From 208 patients who were admitted into the ICU, 4 patients died within 48 hours of admission (before evaluation of nutritional assessment), thus, were excluded from the analysis. Finally, 204 participants were included in this study. Out of these, 102 patients died and 102 patients survived (Fig. 1). Baseline characteristics of participants are shown in Table 2. The average age of all enrolled patients (n = 204) was 61.98 ± 15.27. The mean age was 60.34 ± 16.28 and 63.62 ± 14.07 in survivors and deceased patients respectively, (p = 0.125). Overall, 121 (59.3%) subjects were female and 83 (40.7%) were male. There was no significant difference between two groups of deceased patients and survivors in terms of sex (p = 0.318). The average length of hospital and ICU stay was 14.99 ± 9.31 and 11.04 ± 7.93 days, respectively in the total sample. The duration of both hospital and ICU stay was longer in survivors (17.76 ± 9.36 and 13.81 ± 7.54) than in deceased patients (12.21 ± 8.43 and 8.28 ± 7.36) (p < 0.001) (Table 2).

Fig. 1
figure 1

Patients process flowchart

Table 2 Demographic characteristics, biochemical indices, nutritional status and Illness severity of the COVID-19 patients in intensive care unit

Regarding laboratory findings, in all patients, the obtained mean of laboratory and the other parameters were as follow: ALT (58.38 ± 85.20 IU/L), AST (68.81 ± 80.39 IU/L), bilirubin total (0.86 ± 0.85 mg/dl), bilirubin direct (0.312 ± 0.42 mg/dl), LDH (966.32 ± 462.11 U/L), CPK (376.56 ± 622.58 U/L), CRP (75.55 ± 37.23 mg/dl), PaO2 (53.32 ± 27.90 mmHg), albumin (3.38 ± 0.47 g/Dl), international normalized ratio (INR) (1.29 ± 0.44), PH (7.34 ± 0.100), and PCO2 (41.20 ± 11.95 mmHg). A comparison of obtained values in two groups of survivors and deceased individuals revealed that there was a significant difference in CRP (p = 0.021), PH (p < 0.001), and PCO2 (p = 0.003) values (Table 2).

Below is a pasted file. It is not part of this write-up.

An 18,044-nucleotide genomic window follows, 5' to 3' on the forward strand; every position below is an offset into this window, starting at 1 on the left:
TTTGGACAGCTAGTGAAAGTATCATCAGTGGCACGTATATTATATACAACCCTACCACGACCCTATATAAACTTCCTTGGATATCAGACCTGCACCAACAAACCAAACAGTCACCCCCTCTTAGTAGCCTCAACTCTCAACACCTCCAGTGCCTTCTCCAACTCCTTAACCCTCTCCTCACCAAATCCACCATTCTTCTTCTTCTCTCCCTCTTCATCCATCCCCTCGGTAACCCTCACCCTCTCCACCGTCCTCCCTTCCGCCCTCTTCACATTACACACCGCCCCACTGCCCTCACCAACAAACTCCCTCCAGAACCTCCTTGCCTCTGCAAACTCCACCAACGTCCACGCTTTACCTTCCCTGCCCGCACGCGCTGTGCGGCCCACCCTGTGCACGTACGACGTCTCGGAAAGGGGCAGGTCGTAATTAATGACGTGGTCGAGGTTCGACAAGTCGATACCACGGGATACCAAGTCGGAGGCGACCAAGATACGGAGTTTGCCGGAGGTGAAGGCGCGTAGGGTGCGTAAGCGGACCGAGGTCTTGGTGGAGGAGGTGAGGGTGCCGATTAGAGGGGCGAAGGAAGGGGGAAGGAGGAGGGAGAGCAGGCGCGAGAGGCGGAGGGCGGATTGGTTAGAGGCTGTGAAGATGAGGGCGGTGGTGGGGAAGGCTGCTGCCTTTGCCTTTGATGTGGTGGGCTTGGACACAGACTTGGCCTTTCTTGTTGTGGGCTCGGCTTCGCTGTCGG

The mean APACHE II and SOFA scores in all participants were 15.22 ± 6.80 and 5.65 ± 2.96; both APACHE II (p = 0.003) and SOFA (p < 0.001) scores were significantly higher in deceased patients in comparison to the survivors. The average of mNUTRIC score in the total sample size was 4.08 ± 1.58. The mean of this score in deceased patients (4.46 ± 1.38) was significantly higher than in survivors (3.71 ± 1.68) (p = 0.001) (Table 2).

As shown in Table 2, using the following criteria, PaO2 / FiO2 > 200 indicates mild, PaO2 / FiO2 101–200 indicates moderate, and PaO2 / FiO2 ≤ 100 indicates severe ARDS, in total, 6.4% of individuals had mild, 26.5% had moderate and 67.2% had severe disease. The number of patients with mild and moderate diseases was higher in survivors, while the number of patients with severe diseases was higher in the deceased ones (p = 0.021). Overall, 75 (36.8%) patients had no comorbid disease. Among others, diabetes and hypertension together (12.7%) and diabetes (10.3%) were the most common comorbidities. P-value showed no significant difference between the two groups regarding comorbid diseases (p = 0.470) (Table 2).

We also analyzed the correlation of different parameters with the mNUTRIC score. It was found that there was a significant direct correlation between age (p < 0.001), AST (p < 0.001), LDH (p = 0.026), CRP (p = 0.014), APACHE II (p < 0.001), and SOFA (p = 0.002) with the NUTRIC score. Moreover, the mNUTRIC score was inversely correlated with hospital duration (p = 0.031), albumin (p = 0.003), and PH (p < 0.001). As presented in Table 3, there was no significant correlation between the mNUTRIC score and other indexes.